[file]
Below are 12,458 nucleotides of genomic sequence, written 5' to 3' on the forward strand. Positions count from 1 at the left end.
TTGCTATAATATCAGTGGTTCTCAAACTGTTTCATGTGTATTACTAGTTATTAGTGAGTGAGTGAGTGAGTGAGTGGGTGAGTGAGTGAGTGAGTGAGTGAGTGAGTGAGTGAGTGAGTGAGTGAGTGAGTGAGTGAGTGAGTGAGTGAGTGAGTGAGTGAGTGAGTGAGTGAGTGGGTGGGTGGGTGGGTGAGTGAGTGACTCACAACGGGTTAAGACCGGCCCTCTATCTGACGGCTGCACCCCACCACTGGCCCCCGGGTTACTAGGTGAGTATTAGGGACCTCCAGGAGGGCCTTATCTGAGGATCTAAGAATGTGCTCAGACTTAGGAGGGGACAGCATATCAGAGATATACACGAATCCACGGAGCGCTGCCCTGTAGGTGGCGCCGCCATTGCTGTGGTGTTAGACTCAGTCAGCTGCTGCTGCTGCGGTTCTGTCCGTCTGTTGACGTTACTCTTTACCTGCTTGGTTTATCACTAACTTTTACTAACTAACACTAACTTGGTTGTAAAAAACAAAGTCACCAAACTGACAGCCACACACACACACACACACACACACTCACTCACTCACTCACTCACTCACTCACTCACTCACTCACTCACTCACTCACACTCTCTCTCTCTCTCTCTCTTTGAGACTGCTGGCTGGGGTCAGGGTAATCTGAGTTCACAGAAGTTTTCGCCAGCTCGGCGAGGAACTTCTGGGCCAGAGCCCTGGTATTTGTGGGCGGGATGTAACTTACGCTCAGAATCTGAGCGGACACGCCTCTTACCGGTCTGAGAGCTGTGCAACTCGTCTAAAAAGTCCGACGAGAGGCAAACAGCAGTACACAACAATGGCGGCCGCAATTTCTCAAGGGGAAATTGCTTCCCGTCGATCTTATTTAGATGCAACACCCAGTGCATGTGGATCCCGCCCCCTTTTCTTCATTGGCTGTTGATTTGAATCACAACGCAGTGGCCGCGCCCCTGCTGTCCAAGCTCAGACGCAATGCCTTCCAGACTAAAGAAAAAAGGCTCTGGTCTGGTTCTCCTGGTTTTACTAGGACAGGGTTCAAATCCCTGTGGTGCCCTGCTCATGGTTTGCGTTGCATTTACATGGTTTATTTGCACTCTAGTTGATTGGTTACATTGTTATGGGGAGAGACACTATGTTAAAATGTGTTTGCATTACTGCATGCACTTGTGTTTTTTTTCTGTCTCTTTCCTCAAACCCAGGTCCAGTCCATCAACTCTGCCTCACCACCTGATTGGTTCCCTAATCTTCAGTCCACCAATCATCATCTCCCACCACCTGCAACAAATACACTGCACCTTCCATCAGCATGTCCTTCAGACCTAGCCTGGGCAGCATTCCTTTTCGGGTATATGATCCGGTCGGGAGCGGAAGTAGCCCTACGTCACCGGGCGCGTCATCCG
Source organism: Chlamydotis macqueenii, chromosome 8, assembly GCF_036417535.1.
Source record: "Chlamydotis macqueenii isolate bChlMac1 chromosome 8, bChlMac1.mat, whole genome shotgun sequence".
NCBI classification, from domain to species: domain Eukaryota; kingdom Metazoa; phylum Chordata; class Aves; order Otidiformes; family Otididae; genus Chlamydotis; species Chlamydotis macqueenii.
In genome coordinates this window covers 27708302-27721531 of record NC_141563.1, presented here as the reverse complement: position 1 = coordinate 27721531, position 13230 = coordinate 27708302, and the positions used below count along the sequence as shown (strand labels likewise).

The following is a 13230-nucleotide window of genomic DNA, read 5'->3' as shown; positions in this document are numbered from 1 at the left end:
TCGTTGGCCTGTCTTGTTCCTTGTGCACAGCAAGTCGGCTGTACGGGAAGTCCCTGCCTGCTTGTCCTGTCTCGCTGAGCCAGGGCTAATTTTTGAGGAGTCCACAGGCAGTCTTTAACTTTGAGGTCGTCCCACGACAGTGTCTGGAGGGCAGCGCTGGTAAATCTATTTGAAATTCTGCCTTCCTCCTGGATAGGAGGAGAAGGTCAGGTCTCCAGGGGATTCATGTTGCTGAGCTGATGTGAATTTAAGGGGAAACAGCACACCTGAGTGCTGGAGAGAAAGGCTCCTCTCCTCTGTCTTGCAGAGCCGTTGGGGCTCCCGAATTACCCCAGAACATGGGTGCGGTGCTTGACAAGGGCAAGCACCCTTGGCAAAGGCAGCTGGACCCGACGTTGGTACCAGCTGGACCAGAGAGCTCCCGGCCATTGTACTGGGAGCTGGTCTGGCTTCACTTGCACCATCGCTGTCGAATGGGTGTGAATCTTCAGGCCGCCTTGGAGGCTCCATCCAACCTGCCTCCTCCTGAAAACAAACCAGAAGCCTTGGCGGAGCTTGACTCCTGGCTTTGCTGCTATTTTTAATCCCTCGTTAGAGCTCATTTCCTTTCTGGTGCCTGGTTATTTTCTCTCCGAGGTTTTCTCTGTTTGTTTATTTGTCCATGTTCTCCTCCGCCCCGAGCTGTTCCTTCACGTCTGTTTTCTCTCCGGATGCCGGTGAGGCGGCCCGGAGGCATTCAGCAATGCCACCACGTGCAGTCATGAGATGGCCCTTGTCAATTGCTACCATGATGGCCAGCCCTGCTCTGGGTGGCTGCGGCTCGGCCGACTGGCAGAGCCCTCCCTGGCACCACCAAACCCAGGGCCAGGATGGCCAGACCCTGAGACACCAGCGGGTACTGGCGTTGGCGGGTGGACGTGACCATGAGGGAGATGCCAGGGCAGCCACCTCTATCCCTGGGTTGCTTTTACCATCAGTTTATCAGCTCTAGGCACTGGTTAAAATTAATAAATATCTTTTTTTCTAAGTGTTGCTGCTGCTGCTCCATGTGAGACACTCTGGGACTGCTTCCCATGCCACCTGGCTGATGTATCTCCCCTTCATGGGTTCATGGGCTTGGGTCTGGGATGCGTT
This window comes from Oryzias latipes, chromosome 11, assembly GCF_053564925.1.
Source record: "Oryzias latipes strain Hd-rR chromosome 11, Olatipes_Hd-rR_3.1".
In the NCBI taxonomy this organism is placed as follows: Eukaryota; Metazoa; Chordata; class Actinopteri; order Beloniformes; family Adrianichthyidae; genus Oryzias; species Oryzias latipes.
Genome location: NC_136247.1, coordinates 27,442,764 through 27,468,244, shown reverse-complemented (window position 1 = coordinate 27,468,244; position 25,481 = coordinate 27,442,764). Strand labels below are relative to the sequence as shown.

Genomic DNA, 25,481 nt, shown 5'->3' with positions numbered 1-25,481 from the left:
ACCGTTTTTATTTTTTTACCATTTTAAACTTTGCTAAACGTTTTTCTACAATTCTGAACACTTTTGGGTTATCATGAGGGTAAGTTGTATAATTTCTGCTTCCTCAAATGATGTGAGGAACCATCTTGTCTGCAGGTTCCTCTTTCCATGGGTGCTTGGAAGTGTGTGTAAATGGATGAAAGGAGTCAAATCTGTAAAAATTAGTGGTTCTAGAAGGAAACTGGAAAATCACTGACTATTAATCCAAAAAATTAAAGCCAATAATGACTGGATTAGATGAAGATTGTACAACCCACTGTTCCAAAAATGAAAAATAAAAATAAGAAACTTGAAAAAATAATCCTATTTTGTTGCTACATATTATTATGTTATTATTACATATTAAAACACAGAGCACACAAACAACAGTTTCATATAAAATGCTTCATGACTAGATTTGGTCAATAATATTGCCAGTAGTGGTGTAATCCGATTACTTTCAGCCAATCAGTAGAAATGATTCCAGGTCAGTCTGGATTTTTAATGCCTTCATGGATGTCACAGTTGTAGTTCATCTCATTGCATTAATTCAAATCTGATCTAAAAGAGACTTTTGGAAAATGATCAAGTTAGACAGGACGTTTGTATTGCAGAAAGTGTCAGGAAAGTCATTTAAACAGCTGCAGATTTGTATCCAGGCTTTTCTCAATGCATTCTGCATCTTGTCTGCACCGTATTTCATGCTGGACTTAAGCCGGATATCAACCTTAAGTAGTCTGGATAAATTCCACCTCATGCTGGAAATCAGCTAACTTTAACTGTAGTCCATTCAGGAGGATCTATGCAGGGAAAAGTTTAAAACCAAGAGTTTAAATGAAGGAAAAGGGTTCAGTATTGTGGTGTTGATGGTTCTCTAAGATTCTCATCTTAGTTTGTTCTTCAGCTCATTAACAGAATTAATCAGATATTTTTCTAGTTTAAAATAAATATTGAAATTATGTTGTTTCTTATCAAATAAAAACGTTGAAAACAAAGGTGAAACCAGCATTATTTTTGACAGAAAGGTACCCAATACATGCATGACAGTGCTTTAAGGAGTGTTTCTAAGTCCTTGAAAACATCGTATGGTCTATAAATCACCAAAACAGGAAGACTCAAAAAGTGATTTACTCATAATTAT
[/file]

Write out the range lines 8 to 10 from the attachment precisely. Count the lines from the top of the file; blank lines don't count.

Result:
TCGTTGGCCTGTCTTGTTCCTTGTGCACAGCAAGTCGGCTGTACGGGAAGTCCCTGCCTGCTTGTCCTGTCTCGCTGAGCCAGGGCTAATTTTTGAGGAGTCCACAGGCAGTCTTTAACTTTGAGGTCGTCCCACGACAGTGTCTGGAGGGCAGCGCTGGTAAATCTATTTGAAATTCTGCCTTCCTCCTGGATAGGAGGAGAAGGTCAGGTCTCCAGGGGATTCATGTTGCTGAGCTGATGTGAATTTAAGGGGAAACAGCACACCTGAGTGCTGGAGAGAAAGGCTCCTCTCCTCTGTCTTGCAGAGCCGTTGGGGCTCCCGAATTACCCCAGAACATGGGTGCGGTGCTTGACAAGGGCAAGCACCCTTGGCAAAGGCAGCTGGACCCGACGTTGGTACCAGCTGGACCAGAGAGCTCCCGGCCATTGTACTGGGAGCTGGTCTGGCTTCACTTGCACCATCGCTGTCGAATGGGTGTGAATCTTCAGGCCGCCTTGGAGGCTCCATCCAACCTGCCTCCTCCTGAAAACAAACCAGAAGCCTTGGCGGAGCTTGACTCCTGGCTTTGCTGCTATTTTTAATCCCTCGTTAGAGCTCATTTCCTTTCTGGTGCCTGGTTATTTTCTCTCCGAGGTTTTCTCTGTTTGTTTATTTGTCCATGTTCTCCTCCGCCCCGAGCTGTTCCTTCACGTCTGTTTTCTCTCCGGATGCCGGTGAGGCGGCCCGGAGGCATTCAGCAATGCCACCACGTGCAGTCATGAGATGGCCCTTGTCAATTGCTACCATGATGGCCAGCCCTGCTCTGGGTGGCTGCGGCTCGGCCGACTGGCAGAGCCCTCCCTGGCACCACCAAACCCAGGGCCAGGATGGCCAGACCCTGAGACACCAGCGGGTACTGGCGTTGGCGGGTGGACGTGACCATGAGGGAGATGCCAGGGCAGCCACCTCTATCCCTGGGTTGCTTTTACCATCAGTTTATCAGCTCTAGGCACTGGTTAAAATTAATAAATATCTTTTTTTCTAAGTGTTGCTGCTGCTGCTCCATGTGAGACACTCTGGGACTGCTTCCCATGCCACCTGGCTGATGTATCTCCCCTTCATGGGTTCATGGGCTTGGGTCTGGGATGCGTT
This window comes from Oryzias latipes, chromosome 11, assembly GCF_053564925.1.
Source record: "Oryzias latipes strain Hd-rR chromosome 11, Olatipes_Hd-rR_3.1".